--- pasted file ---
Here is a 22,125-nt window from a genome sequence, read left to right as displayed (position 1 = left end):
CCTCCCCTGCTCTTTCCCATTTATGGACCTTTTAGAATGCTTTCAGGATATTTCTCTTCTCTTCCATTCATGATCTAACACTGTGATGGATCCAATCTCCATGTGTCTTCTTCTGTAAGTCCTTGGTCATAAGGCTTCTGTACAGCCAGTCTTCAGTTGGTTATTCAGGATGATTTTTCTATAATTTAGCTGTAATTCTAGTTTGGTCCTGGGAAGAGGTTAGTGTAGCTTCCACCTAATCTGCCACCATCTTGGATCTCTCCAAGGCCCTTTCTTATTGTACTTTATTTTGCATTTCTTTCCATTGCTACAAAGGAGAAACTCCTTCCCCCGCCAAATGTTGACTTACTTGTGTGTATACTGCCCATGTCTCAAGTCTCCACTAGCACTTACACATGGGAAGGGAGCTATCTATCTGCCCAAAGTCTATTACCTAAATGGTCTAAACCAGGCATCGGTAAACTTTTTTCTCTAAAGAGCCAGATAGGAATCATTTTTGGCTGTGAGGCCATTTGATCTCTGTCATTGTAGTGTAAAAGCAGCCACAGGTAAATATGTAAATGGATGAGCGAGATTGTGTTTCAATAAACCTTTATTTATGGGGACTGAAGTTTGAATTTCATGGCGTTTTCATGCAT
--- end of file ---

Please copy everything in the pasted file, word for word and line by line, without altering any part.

Here is a 22,125-nt window from a genome sequence, read left to right as displayed (position 1 = left end):
CCTCCCCTGCTCTTTCCCATTTATGGACCTTTTAGAATGCTTTCAGGATATTTCTCTTCTCTTCCATTCATGATCTAACACTGTGATGGATCCAATCTCCATGTGTCTTCTTCTGTAAGTCCTTGGTCATAAGGCTTCTGTACAGCCAGTCTTCAGTTGGTTATTCAGGATGATTTTTCTATAATTTAGCTGTAATTCTAGTTTGGTCCTGGGAAGAGGTTAGTGTAGCTTCCACCTAATCTGCCACCATCTTGGATCTCTCCAAGGCCCTTTCTTATTGTACTTTATTTTGCATTTCTTTCCATTGCTACAAAGGAGAAACTCCTTCCCCCGCCAAATGTTGACTTACTTGTGTGTATACTGCCCATGTCTCAAGTCTCCACTAGCACTTACACATGGGAAGGGAGCTATCTATCTGCCCAAAGTCTATTACCTAAATGGTCTAAACCAGGCATCGGTAAACTTTTTTCTCTAAAGAGCCAGATAGGAATCATTTTTGGCTGTGAGGCCATTTGATCTCTGTCATTGTAGTGTAAAAGCAGCCACAGGTAAATATGTAAATGGATGAGCGAGATTGTGTTTCAATAAACCTTTATTTATGGGGACTGAAGTTTGAATTTCATGGCGTTTTCATGCAT